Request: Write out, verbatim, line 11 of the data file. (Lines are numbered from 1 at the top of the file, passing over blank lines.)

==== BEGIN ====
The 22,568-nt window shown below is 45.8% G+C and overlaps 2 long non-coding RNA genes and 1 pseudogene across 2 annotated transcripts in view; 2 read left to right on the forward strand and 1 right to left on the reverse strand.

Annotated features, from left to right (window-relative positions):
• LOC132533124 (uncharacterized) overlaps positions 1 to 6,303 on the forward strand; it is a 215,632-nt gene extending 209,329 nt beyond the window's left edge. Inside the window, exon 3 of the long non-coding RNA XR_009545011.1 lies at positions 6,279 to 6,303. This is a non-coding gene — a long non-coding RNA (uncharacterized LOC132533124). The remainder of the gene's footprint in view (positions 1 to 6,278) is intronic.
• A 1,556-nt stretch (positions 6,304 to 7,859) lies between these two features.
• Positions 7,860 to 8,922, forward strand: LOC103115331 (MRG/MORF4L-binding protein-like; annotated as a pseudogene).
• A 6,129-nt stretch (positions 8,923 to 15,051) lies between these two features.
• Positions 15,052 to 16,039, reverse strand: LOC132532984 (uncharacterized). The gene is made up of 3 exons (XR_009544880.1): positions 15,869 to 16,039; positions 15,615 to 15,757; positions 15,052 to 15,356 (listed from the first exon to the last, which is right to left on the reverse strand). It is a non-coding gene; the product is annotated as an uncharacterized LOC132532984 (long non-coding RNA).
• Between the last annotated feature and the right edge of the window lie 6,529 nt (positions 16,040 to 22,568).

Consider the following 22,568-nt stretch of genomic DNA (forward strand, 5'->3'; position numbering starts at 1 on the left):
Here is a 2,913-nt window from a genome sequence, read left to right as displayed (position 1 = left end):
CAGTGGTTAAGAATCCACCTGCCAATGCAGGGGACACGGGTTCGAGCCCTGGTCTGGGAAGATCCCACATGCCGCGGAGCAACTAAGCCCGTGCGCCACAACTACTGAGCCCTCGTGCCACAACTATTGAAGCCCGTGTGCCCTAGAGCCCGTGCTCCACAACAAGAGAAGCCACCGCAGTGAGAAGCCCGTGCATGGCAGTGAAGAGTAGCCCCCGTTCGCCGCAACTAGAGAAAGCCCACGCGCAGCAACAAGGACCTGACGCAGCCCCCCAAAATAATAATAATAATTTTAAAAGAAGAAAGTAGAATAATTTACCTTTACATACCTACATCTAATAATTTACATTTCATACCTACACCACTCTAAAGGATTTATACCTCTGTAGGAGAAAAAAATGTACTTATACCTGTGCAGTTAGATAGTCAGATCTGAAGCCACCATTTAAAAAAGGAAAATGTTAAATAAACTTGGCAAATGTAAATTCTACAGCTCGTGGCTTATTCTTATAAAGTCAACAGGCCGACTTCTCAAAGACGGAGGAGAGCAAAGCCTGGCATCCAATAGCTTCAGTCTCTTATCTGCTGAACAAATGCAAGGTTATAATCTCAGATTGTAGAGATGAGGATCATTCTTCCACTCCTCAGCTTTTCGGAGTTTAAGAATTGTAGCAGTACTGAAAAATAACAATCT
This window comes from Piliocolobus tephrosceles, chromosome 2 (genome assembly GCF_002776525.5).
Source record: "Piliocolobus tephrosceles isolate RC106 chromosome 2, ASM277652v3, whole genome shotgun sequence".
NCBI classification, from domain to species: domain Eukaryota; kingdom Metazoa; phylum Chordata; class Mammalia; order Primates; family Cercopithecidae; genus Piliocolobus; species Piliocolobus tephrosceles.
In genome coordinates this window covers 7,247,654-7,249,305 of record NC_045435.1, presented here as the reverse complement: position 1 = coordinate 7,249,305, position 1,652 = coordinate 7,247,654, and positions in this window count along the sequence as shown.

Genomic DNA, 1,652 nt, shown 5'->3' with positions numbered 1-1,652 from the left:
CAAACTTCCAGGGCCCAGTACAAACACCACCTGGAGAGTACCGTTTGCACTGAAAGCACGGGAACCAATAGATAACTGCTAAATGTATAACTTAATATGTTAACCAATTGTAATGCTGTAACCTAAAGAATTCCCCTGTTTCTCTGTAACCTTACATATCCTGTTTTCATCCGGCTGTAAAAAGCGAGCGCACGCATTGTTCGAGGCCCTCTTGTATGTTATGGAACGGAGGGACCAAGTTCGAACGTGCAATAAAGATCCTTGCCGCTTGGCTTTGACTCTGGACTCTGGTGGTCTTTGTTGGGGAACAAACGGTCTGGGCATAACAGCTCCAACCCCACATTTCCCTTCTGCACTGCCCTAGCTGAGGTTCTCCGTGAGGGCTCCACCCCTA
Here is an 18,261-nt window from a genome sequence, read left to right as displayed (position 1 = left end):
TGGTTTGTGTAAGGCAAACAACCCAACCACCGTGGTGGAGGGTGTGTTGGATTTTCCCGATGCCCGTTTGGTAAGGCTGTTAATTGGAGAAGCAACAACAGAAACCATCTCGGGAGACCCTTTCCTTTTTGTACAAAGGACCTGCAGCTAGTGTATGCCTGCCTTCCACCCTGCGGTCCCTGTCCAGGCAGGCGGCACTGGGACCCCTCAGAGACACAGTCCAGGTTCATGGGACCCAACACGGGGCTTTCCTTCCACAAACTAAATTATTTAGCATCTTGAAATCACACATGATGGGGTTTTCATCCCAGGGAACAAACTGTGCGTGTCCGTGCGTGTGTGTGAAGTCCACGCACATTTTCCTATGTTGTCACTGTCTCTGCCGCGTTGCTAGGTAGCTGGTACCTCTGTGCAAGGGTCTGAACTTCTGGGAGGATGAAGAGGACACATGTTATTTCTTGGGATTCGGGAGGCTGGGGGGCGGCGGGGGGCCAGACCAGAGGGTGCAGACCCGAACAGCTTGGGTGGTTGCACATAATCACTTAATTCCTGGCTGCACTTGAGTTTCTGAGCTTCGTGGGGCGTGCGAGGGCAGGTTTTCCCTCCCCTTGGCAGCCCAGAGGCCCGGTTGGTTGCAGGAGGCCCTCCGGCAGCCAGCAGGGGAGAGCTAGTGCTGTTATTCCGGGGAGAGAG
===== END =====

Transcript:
CAGTGGTTAAGAATCCACCTGCCAATGCAGGGGACACGGGTTCGAGCCCTGGTCTGGGAAGATCCCACATGCCGCGGAGCAACTAAGCCCGTGCGCCACAACTACTGAGCCCTCGTGCCACAACTATTGAAGCCCGTGTGCCCTAGAGCCCGTGCTCCACAACAAGAGAAGCCACCGCAGTGAGAAGCCCGTGCATGGCAGTGAAGAGTAGCCCCCGTTCGCCGCAACTAGAGAAAGCCCACGCGCAGCAACAAGGACCTGACGCAGCCCCCCAAAATAATAATAATAATTTTAAAAGAAGAAAGTAGAATAATTTACCTTTACATACCTACATCTAATAATTTACATTTCATACCTACACCACTCTAAAGGATTTATACCTCTGTAGGAGAAAAAAATGTACTTATACCTGTGCAGTTAGATAGTCAGATCTGAAGCCACCATTTAAAAAAGGAAAATGTTAAATAAACTTGGCAAATGTAAATTCTACAGCTCGTGGCTTATTCTTATAAAGTCAACAGGCCGACTTCTCAAAGACGGAGGAGAGCAAAGCCTGGCATCCAATAGCTTCAGTCTCTTATCTGCTGAACAAATGCAAGGTTATAATCTCAGATTGTAGAGATGAGGATCATTCTTCCACTCCTCAGCTTTTCGGAGTTTAAGAATTGTAGCAGTACTGAAAAATAACAATCT